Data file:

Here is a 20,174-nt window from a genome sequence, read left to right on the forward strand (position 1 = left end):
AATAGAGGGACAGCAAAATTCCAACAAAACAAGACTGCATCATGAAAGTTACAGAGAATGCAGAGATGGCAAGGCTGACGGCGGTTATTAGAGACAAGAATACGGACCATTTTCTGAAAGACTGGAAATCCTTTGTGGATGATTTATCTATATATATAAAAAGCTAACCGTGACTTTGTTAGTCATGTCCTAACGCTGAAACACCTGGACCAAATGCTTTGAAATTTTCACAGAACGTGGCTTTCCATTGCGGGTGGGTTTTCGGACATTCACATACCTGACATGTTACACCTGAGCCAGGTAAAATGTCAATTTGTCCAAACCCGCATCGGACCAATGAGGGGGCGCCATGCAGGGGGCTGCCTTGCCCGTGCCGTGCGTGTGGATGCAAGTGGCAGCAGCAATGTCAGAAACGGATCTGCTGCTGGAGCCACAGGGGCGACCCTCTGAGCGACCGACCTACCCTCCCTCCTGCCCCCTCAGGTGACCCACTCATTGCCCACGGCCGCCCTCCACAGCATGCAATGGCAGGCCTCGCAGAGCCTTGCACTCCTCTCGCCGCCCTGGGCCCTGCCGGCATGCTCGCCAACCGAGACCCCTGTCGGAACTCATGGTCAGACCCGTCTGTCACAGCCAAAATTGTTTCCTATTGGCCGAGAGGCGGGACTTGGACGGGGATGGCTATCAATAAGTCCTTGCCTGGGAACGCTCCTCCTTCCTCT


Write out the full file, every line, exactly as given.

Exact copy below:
Here is a 20,174-nt window from a genome sequence, read left to right on the forward strand (position 1 = left end):
AATAGAGGGACAGCAAAATTCCAACAAAACAAGACTGCATCATGAAAGTTACAGAGAATGCAGAGATGGCAAGGCTGACGGCGGTTATTAGAGACAAGAATACGGACCATTTTCTGAAAGACTGGAAATCCTTTGTGGATGATTTATCTATATATATAAAAAGCTAACCGTGACTTTGTTAGTCATGTCCTAACGCTGAAACACCTGGACCAAATGCTTTGAAATTTTCACAGAACGTGGCTTTCCATTGCGGGTGGGTTTTCGGACATTCACATACCTGACATGTTACACCTGAGCCAGGTAAAATGTCAATTTGTCCAAACCCGCATCGGACCAATGAGGGGGCGCCATGCAGGGGGCTGCCTTGCCCGTGCCGTGCGTGTGGATGCAAGTGGCAGCAGCAATGTCAGAAACGGATCTGCTGCTGGAGCCACAGGGGCGACCCTCTGAGCGACCGACCTACCCTCCCTCCTGCCCCCTCAGGTGACCCACTCATTGCCCACGGCCGCCCTCCACAGCATGCAATGGCAGGCCTCGCAGAGCCTTGCACTCCTCTCGCCGCCCTGGGCCCTGCCGGCATGCTCGCCAACCGAGACCCCTGTCGGAACTCATGGTCAGACCCGTCTGTCACAGCCAAAATTGTTTCCTATTGGCCGAGAGGCGGGACTTGGACGGGGATGGCTATCAATAAGTCCTTGCCTGGGAACGCTCCTCCTTCCTCT